Is Hydroponic Farming Profitable?
In this article, we will discuss the basics of Hydroponic Farming, how it works, how it differs from traditional agricultural practices, and if it is actually a good business venture to dabble in.
We will also explore, briefly and concisely, how this new approach to farming can help the environment and make agriculture more accessible in the urban setting. In addition to all that, we will also mention a few hydroponic plants to suit specific climates, setups, and budgets.
This overview is tremendously beneficial for both amateurs and experienced urban farmers, so we hope that you take the time to read it thoroughly.
What is Hydroponics?
By definition, hydroponic farming or hydroponics is an agricultural and horticultural approach to growing plants, herbs, and crops without soil. Water, or an aqueous solvent, may be used as the base for growth, and the source of the plant’s nutrients would be derived from mineral solutions mixed into the solvent. Some of these minerals come from various organic sources, including fowl manure, fish excrement, or other artificial nutrients. Moreover, inert mediums or substrates like stones, pebbles, rocks, nets, or mesh wires can be used to hold the plant to stability.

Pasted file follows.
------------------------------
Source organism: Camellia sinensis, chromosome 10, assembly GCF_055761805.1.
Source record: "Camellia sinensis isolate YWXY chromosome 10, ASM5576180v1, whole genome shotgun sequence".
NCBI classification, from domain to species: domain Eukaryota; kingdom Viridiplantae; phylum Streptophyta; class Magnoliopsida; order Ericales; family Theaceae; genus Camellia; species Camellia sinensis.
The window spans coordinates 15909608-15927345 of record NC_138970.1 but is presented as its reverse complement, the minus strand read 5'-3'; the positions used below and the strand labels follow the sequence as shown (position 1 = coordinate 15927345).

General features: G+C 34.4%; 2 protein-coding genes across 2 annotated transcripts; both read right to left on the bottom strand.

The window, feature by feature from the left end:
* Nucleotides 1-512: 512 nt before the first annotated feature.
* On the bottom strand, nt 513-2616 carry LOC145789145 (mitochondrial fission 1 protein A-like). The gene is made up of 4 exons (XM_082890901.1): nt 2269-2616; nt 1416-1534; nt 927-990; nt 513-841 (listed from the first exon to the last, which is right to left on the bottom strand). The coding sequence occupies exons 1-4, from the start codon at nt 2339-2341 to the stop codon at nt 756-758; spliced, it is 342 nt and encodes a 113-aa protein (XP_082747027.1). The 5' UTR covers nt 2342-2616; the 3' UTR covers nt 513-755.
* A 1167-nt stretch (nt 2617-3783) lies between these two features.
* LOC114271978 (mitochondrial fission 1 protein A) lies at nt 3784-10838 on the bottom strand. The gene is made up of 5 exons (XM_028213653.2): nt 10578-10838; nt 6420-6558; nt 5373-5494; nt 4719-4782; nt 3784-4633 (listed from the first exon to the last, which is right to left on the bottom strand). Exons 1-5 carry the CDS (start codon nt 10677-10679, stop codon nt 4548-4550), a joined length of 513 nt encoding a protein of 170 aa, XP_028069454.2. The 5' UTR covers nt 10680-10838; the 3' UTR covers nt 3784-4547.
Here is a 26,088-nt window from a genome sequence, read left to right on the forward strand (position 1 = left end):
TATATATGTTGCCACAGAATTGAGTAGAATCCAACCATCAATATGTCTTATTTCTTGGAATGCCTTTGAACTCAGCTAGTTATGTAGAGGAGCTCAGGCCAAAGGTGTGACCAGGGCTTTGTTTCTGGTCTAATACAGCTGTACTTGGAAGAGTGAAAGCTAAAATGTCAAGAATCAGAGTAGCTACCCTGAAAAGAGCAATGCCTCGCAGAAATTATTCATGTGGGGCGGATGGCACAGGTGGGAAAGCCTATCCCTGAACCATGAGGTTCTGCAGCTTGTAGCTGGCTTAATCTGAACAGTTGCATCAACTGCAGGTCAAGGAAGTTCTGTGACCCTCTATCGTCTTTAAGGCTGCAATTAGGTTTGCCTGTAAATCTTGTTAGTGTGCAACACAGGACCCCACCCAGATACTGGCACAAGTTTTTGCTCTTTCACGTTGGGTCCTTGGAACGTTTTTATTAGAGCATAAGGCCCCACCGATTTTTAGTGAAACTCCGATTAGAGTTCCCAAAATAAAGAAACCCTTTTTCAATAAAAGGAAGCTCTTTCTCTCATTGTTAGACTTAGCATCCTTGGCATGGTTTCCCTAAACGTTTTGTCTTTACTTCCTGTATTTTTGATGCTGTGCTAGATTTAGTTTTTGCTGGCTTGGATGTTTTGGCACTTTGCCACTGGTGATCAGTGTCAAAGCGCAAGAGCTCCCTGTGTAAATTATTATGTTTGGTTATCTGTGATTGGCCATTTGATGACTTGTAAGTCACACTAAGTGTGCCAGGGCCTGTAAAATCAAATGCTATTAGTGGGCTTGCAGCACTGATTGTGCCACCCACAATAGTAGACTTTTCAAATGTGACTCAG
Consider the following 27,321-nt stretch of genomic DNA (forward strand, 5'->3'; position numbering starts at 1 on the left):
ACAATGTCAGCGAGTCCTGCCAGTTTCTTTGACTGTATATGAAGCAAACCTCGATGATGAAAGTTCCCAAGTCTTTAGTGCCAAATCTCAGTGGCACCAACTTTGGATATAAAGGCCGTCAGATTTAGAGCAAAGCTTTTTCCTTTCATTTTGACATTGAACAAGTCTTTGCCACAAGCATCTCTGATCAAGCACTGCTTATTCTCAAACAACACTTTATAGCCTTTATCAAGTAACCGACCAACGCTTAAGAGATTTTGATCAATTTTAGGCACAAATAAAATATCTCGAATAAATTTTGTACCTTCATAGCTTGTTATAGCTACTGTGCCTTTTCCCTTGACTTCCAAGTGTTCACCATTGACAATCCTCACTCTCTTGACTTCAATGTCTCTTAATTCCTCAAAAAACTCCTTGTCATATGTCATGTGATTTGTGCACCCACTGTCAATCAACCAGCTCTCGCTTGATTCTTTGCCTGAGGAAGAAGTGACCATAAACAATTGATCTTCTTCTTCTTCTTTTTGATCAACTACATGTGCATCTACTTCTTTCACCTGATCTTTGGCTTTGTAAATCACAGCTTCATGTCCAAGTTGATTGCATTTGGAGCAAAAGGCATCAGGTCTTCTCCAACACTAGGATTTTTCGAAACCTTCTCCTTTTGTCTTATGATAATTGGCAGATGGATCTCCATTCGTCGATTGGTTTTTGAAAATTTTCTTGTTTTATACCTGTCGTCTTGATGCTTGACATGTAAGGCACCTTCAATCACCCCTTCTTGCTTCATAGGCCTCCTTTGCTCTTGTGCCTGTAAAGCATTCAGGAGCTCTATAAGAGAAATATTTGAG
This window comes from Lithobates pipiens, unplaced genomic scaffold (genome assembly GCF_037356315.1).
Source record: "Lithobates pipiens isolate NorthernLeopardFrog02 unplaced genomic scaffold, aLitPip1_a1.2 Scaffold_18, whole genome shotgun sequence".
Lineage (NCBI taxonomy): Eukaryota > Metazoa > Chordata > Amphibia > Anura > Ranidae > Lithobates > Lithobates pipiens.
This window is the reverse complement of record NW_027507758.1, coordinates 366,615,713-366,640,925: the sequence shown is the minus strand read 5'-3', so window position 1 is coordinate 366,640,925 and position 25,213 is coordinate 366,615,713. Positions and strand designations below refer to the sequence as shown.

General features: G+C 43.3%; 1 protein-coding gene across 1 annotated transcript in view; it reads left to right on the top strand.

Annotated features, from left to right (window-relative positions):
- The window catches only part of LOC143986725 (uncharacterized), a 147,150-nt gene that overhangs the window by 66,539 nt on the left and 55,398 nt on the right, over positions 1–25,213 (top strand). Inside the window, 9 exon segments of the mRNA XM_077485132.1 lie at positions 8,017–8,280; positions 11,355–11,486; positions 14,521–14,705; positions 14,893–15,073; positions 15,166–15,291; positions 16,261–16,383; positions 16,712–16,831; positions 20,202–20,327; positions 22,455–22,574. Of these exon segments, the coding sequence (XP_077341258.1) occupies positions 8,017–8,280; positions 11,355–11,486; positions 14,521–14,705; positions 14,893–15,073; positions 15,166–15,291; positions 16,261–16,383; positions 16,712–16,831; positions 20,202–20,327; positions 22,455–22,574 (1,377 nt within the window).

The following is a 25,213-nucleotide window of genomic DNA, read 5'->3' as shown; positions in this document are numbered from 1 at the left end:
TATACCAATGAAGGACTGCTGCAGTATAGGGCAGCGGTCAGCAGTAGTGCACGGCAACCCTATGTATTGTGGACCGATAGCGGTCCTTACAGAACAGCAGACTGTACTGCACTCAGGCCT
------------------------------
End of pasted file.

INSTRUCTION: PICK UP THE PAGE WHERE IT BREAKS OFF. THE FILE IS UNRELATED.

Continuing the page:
Although this approach seems to be innovative, the origins of hydroponic farming can be traced back to the fabled Hanging Gardens of Babylon. This was included in the Seven Wonders of the Ancient World at the time.
Moreover, hydroponic farming principles center on the fact that for plants to photosynthesize, they do not need soil. It is only given that plants rely on the earth for the provision of water and nutrients. When nutrients are dissolved in water, they may be delivered directly to the root system. This can be transmitted with misting, flooding, or immersion. This does not need additional equipment. With the advancement of hydroponic technology, it has been shown that direct exposure to nutrient-rich water may be a more profitable and flexible way of growth than conventional watering.
Conclusively, flowers, herbs, crops, and vegetables grown hydroponically are placed in an inert growth medium supplemented with nutrients, oxygen, and water to produce a healthy harvest. This method leads to increased plant growth, higher yields, and better crop quality.
Benefits of Hydroponic Farming